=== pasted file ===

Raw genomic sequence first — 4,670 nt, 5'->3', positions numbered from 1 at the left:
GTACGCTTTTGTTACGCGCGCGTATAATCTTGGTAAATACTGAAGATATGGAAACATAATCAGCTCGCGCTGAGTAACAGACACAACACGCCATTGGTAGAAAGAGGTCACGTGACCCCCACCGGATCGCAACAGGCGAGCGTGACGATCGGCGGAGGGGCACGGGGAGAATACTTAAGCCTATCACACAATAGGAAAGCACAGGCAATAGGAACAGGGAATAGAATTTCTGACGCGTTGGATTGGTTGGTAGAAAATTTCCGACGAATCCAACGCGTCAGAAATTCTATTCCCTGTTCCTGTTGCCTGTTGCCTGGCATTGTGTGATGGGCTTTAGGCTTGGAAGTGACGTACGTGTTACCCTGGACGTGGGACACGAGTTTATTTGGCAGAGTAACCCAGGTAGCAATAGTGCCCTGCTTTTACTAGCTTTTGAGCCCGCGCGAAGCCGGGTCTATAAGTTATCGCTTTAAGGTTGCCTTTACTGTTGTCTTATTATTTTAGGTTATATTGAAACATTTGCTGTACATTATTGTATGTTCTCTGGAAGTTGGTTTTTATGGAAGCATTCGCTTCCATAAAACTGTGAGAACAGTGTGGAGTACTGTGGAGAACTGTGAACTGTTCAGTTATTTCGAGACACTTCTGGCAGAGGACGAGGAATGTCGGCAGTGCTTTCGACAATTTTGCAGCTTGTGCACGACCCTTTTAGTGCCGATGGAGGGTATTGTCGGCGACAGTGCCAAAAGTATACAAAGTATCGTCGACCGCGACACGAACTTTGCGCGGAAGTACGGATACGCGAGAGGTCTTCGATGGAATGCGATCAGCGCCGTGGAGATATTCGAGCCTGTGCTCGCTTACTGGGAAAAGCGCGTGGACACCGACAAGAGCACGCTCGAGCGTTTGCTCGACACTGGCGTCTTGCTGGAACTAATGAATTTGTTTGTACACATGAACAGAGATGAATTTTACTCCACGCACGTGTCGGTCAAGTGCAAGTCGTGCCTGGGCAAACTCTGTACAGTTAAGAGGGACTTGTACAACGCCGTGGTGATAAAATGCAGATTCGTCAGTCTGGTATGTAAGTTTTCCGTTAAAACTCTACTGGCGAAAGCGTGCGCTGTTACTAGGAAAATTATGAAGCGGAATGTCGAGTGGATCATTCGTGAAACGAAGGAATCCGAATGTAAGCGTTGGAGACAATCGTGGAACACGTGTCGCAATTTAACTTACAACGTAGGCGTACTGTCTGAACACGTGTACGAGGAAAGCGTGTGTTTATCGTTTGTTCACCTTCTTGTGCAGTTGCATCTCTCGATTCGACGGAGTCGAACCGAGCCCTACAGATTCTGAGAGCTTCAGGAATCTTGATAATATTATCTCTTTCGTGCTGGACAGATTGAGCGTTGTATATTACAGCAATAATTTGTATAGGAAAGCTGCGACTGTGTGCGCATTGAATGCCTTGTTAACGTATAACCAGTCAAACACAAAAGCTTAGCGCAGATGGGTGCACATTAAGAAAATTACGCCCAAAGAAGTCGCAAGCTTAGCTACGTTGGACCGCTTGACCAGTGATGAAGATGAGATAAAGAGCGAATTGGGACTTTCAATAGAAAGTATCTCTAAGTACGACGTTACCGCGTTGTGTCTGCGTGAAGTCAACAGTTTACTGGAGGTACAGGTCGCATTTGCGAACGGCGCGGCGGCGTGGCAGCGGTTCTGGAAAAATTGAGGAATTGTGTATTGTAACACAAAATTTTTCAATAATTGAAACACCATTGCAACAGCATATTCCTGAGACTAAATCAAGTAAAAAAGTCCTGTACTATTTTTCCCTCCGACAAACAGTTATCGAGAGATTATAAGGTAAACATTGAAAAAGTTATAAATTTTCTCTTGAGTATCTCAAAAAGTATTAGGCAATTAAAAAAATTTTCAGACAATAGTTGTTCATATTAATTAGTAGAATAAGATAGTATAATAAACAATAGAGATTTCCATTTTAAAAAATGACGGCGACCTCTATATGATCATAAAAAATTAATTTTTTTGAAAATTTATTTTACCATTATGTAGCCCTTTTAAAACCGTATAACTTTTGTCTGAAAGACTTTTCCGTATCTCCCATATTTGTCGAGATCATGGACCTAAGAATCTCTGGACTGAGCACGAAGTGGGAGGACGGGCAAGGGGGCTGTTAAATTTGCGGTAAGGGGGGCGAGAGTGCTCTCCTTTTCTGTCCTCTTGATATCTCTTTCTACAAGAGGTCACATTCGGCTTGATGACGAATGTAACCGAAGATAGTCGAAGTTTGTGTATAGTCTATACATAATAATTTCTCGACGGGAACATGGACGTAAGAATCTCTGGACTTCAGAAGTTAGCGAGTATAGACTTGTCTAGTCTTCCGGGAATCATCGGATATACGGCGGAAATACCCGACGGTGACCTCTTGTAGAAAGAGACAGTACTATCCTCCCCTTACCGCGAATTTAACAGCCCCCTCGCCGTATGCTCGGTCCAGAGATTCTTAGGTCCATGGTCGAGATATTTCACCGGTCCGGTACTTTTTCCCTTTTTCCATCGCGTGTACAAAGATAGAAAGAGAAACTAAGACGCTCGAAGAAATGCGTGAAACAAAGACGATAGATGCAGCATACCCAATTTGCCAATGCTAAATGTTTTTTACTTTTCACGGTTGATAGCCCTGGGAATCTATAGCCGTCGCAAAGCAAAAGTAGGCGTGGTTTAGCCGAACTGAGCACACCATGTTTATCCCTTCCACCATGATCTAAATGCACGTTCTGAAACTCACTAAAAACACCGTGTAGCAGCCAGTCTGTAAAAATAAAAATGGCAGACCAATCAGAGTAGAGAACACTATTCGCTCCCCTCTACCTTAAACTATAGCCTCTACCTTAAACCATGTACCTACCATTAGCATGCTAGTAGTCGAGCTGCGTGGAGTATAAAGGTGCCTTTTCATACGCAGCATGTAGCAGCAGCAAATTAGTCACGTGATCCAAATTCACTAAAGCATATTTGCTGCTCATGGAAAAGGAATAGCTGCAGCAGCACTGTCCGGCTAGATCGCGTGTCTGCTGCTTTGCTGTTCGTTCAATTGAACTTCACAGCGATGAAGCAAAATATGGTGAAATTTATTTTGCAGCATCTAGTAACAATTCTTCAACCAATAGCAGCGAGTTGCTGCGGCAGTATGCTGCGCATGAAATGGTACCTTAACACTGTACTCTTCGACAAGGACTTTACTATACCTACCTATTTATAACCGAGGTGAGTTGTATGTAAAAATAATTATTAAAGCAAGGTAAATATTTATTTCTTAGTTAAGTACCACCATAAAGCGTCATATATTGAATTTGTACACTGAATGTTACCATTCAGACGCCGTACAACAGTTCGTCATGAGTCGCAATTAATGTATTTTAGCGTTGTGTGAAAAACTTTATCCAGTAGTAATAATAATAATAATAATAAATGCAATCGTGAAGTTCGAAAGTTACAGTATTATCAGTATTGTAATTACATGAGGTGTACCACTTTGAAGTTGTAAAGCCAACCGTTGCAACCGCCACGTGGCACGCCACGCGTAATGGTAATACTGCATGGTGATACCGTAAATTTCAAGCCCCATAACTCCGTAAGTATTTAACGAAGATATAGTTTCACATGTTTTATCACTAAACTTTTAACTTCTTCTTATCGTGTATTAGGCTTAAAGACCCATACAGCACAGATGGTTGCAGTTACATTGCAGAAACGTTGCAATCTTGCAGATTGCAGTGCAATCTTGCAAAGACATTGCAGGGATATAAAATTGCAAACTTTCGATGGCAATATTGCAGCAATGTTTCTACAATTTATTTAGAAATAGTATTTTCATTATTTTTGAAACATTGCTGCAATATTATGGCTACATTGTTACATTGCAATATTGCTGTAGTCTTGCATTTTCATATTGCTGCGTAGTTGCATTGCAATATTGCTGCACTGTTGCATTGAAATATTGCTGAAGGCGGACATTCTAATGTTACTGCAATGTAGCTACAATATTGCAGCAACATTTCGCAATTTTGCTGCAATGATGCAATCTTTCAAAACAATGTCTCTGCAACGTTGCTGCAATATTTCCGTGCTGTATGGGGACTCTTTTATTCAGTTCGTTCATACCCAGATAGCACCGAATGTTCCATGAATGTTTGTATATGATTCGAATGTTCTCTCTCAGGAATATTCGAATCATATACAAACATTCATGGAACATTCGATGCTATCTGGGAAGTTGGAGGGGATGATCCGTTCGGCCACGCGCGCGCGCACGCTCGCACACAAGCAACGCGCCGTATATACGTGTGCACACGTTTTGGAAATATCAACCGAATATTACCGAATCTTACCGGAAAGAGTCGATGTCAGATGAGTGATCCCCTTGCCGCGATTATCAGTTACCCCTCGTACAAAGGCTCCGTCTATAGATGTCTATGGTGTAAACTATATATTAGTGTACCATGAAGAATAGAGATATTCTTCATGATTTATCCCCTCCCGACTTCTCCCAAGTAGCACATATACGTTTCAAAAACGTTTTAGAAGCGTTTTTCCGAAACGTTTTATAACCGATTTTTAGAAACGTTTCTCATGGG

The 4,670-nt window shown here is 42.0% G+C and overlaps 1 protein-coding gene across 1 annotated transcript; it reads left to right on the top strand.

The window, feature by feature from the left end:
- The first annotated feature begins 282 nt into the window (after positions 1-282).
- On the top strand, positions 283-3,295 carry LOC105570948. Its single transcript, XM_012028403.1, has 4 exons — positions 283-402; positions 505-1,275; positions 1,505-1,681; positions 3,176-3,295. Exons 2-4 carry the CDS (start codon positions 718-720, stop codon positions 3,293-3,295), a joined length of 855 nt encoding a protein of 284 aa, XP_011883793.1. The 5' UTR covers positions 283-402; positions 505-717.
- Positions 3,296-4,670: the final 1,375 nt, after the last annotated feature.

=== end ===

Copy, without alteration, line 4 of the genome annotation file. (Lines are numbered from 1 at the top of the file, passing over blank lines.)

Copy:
The window, feature by feature from the left end: